In talking recently with climate expert Michael Mann, I realized that our conversation was nothing short of a roundabout tour in an effort to identify just how the well-funded climate denial machine has become a Catch-22 phenomenon.
When fact-checking organizations tend to find many more conservative lies than liberal ones, rather than respond that conservatives tell far more lies, the fact-checkers go looking for liberal fabrications and find them whether they exist or not.
There's a problem: the very word "subsidies" makes American eyes glaze over. If due attention is to be paid, we have to figure out a language in which to talk about them that will make it clear just how loony our policy is.
The discovery of oil must be good news for people of Turkana who have always felt left out by government of the day. But will people of Turkana really benefit from the excursion? The signs do not look good.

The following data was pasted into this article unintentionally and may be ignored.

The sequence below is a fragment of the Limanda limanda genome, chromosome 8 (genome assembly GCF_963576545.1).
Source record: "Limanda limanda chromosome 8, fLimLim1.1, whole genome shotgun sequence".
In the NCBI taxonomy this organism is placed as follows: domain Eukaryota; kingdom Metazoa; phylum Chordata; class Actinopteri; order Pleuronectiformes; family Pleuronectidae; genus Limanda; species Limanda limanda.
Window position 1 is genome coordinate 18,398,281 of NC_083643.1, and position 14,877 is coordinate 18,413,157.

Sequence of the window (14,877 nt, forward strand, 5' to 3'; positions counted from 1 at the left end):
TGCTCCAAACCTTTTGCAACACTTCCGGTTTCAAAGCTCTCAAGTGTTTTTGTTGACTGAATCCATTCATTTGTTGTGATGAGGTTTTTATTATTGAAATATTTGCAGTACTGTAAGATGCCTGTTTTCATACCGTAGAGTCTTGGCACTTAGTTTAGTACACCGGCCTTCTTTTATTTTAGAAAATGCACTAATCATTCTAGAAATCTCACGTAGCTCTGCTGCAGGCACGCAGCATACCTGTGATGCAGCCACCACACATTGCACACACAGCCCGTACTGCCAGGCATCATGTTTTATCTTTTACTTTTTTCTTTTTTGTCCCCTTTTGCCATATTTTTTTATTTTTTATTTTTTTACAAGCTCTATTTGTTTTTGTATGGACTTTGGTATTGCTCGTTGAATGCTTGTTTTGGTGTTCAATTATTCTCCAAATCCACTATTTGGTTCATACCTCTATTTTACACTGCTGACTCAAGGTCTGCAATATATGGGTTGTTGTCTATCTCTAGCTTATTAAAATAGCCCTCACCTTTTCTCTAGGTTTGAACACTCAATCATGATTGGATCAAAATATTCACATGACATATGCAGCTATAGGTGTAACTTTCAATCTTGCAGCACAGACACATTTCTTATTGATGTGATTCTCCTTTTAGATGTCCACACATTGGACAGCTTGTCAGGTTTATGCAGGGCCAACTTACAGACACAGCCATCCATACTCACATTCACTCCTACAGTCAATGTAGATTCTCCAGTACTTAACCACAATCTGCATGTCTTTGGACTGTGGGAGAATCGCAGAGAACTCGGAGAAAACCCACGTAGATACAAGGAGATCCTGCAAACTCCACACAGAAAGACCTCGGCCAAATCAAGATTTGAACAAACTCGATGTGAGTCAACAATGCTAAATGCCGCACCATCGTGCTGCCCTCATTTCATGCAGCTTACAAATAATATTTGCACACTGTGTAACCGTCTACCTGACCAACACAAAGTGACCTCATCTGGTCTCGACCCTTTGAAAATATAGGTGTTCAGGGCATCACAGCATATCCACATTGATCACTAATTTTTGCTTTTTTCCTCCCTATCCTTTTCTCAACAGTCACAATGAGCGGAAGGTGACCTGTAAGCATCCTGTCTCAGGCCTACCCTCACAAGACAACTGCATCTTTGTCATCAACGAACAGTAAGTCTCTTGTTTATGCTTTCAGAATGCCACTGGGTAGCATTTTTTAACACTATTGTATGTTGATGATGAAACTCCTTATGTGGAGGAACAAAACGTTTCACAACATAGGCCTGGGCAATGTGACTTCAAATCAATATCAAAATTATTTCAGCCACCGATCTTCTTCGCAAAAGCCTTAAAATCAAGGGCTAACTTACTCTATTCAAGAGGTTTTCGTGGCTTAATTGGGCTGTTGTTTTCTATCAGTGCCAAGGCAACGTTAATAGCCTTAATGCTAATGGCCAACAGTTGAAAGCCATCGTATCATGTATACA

Instead of offering targeted policies, many leaders are suggesting an "all of the above" approach to energy development. The idea is that we should throw everything we have at the problem and see what sticks. It's a misguided strategy that would do more harm than good.
President Obama needs to keep his 2008 campaign promise and pass a windfall profits tax on oil and gas industry. It will help keep the price of gas down, boost the economy and raise revenue to balance the budget.
The fossil fuel lobby aggressively uses propaganda to block public health protections, manipulate the energy debate, defend their massive government handouts and attack clean energy sources that threaten to displace them.